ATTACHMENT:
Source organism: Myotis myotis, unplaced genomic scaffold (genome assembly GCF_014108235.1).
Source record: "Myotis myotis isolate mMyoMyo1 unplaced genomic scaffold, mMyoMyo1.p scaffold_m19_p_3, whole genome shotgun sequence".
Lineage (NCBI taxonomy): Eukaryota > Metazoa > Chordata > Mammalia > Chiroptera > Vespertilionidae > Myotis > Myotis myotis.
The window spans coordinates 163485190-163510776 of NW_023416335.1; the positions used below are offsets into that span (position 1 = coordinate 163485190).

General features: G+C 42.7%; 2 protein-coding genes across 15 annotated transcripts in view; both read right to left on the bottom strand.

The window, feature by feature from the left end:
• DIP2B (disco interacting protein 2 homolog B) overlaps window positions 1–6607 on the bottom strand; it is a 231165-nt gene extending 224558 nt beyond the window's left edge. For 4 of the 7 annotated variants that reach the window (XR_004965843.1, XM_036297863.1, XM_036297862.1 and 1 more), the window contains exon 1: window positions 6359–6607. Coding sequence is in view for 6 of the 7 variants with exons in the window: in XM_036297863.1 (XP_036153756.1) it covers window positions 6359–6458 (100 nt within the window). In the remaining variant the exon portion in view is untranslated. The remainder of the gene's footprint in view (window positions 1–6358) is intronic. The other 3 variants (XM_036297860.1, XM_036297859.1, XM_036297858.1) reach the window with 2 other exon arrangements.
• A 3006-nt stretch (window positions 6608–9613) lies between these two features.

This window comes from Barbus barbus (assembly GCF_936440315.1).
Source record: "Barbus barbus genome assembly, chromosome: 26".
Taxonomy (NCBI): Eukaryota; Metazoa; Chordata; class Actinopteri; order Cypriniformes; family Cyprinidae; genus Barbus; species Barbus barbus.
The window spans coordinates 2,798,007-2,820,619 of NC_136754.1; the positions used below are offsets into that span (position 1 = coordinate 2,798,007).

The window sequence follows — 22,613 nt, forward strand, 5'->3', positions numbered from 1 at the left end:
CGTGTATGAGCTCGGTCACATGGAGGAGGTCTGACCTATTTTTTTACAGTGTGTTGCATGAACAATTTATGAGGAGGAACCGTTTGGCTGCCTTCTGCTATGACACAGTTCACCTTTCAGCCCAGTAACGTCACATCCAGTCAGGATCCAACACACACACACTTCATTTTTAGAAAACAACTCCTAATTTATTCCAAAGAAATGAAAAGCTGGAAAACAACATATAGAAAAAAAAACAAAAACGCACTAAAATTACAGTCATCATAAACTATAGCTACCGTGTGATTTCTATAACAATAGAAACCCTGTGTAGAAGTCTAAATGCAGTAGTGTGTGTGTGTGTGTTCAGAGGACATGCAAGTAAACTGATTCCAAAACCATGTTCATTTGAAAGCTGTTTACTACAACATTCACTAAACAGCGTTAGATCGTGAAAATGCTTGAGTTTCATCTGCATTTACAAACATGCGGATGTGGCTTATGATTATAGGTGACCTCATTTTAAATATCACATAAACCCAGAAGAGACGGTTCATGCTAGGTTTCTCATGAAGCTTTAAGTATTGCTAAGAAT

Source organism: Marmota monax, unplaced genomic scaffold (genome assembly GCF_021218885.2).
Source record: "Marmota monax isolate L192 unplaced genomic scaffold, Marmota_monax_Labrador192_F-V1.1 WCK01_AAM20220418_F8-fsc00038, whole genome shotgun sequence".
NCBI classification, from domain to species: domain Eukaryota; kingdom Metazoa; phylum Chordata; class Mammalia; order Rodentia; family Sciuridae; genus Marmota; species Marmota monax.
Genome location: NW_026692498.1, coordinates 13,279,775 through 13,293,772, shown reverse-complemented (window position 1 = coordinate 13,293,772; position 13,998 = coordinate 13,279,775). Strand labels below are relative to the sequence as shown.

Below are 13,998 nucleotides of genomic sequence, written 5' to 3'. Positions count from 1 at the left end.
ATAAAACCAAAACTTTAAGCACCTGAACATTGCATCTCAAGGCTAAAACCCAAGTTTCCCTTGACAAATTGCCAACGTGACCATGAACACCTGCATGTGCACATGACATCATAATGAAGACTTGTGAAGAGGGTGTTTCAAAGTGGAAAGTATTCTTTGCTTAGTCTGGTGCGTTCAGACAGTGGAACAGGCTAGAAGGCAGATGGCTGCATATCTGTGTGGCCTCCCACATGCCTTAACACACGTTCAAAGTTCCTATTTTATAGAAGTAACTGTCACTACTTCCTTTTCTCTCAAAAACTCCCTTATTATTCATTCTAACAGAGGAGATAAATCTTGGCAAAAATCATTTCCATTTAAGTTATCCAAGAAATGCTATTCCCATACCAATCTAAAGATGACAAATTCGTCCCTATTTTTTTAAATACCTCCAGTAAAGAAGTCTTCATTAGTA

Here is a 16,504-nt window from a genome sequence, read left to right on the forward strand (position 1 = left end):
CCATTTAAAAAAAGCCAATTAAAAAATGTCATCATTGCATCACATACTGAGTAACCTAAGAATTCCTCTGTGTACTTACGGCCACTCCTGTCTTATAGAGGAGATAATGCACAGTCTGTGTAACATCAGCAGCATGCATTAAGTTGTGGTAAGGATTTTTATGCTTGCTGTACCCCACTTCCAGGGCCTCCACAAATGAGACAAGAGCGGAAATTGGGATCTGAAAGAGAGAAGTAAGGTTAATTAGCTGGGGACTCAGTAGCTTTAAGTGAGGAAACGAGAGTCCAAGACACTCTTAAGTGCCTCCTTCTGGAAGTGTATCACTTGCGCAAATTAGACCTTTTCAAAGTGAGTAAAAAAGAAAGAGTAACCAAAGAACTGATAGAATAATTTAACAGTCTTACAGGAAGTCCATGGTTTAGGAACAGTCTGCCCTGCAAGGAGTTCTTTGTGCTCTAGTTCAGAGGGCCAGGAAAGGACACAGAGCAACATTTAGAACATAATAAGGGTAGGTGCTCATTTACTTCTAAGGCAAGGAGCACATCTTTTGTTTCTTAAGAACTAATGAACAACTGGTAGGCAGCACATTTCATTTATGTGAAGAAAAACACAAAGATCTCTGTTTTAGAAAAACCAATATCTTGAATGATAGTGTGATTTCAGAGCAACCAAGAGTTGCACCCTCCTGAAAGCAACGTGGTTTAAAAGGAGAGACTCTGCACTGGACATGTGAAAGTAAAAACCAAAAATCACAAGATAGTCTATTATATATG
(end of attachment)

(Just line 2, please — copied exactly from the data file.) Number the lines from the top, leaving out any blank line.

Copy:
Source record: "Myotis myotis isolate mMyoMyo1 unplaced genomic scaffold, mMyoMyo1.p scaffold_m19_p_3, whole genome shotgun sequence".